My first attempts at re-invigorating a dried starter failed abysmally and it was clear that it was well and truly dead.
A couple of days into the process, I had added some fermenting blackberries and although there were a couple of promising bubbles, they soon popped and there was no further activity. I decided to try again, this time using fermenting grape juice.
We had picked the grapes to make wine towards the end of September and the must was about 10 days old when I used it. I followed Elly’s everyday low-waste method for making the starter and substituted the grape juice for the unsweetened pineapple juice that she used. This was the process I followed:
Day 1 morning: In a small bowl, mix together 1/2 cup juice and 1/2 cup strong white flour. Cover with a plate. If the temperature drops below 20ºC, wrap the bowl in a towel.
Day 1 evening: Stir mixture thoroughly with a spatula. Cover.
Day 2 morning: Stir mixture thoroughly with a spatula. Cover.
Day 2 evening: Stir mixture thoroughly with a spatula. Cover.
Day 3 morning: Start the feeding process: In a new bowl, mix
together 3 tablespoons flour, 2 tablespoons water and 3 tablespoons
of the starter. Stir well and then cover with a plate.
Day 3 evening: Repeat feeding process.
Continue feeding starter twice a day until Day 14
By this time, the starter should be quite bubbly and doubling in size by feeding time. It should be ready to use by Day 12 – Day 14.
On Day 14, I attempted my first loaf of bread using Teresa Greenway‘s Sourdough Test loaf method.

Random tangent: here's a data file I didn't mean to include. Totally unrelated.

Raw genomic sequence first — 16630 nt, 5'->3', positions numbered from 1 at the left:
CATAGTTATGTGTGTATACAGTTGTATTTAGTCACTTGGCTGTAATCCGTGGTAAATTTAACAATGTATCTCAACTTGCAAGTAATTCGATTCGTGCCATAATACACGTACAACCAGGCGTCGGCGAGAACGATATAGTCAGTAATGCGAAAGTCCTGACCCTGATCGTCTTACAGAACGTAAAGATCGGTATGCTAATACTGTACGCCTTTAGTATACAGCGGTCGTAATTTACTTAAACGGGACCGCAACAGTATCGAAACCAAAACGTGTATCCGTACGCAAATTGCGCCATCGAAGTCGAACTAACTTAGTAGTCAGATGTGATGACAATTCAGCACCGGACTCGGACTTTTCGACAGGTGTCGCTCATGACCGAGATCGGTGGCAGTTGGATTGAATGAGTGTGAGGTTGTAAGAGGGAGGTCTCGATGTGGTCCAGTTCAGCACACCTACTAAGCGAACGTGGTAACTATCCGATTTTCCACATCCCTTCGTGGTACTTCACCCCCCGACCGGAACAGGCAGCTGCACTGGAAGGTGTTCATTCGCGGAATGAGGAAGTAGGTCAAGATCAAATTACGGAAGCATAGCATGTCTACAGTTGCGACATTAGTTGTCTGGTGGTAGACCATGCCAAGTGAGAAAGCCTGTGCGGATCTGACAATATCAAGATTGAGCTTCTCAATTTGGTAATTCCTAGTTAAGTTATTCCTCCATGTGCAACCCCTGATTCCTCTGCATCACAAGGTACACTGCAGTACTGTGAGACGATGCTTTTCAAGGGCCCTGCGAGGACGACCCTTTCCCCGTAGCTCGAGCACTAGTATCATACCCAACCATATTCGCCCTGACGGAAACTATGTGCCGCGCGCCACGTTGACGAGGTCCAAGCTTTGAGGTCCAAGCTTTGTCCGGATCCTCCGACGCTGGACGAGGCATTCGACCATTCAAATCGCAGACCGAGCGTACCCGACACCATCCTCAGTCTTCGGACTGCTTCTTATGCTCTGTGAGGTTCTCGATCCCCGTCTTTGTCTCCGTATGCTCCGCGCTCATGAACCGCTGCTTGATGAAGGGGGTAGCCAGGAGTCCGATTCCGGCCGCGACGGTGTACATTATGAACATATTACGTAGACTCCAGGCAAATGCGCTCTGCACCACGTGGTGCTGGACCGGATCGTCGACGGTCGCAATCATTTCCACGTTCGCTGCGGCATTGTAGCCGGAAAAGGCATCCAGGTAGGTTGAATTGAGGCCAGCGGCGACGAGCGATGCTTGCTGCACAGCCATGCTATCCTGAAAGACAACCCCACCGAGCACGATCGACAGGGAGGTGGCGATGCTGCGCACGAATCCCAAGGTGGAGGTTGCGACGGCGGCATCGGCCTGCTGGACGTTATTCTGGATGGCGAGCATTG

As I was still feeding my starter, it wasn’t necessary to take it out of the fridge and reanimate it from hibernation.
If you have starter in the fridge, then take the starter out of the fridge at 17:00 two days before you will be baking bread and leave to warm up for 2 – 3 hours.
Feed in the evening at 20:00.
Feed the starter again in the morning at 8:30
15:45 Start making bread
The ingredients for the bread are as follows:
- 120g sourdough starter at 100% hydration (half white flour and
half whole wheat flour)
- 250g water
- 400g bread flour
- 9g sea salt
Put the water into a large, bowl and add the starter, stirring thoroughly to break up the starter.
Add the flour and the salt and mix well.
Use you hands to bring the dough together, checking that there are no pockets of flour.
Cover with a plate and leave for an hour.
The stretch and fold process: by stretching and folding the dough, you are working and stretching the gluten strands in the dough. You stretch and fold each of the sides, then turn the dough over and repeat on the other side.
17:00 stretch and fold, 8 times in total and then cover the bowl with a plate
18:00 stretch and fold, 8 times in total and then cover the bowl with a plate
19:00 stretch and fold, 8 times in total and then cover the bowl with a plate
20:00 by now, the dough is no longer sticky and so you do the
fourth and final stretch and fold.
Cover the bowl with a plate and let the dough rest for 30 minutes
Pre-shape the dough into a ball, pulling it from the bottom towards you to increase the tension on the surface.
Let the dough relax for 15-20 minutes.
Use the same technique to shape the ball of dough.
Lay a tea towel over the top of a colander and dust the surface with cornflour.
Turn the ball upside down and drop it into the colander. Dust the top with cornflour and then cover with a plastic bag. Place in the fridge overnight.
In the morning, get the dough out of the fridge and leave for 1.5 – 2 hours to come back up to room temperature.
Turn over and dust off any excess flour.
Put into the breadmaker tin.
Score the top with a sharp blade. The idea of scoring is let any gases escape and ideally the cut should be about 1/2 deep.
If you want a soft-crust loaf, spray the top with water.
Leave to cool for 30 minutes or so and then turn out onto a baking rack.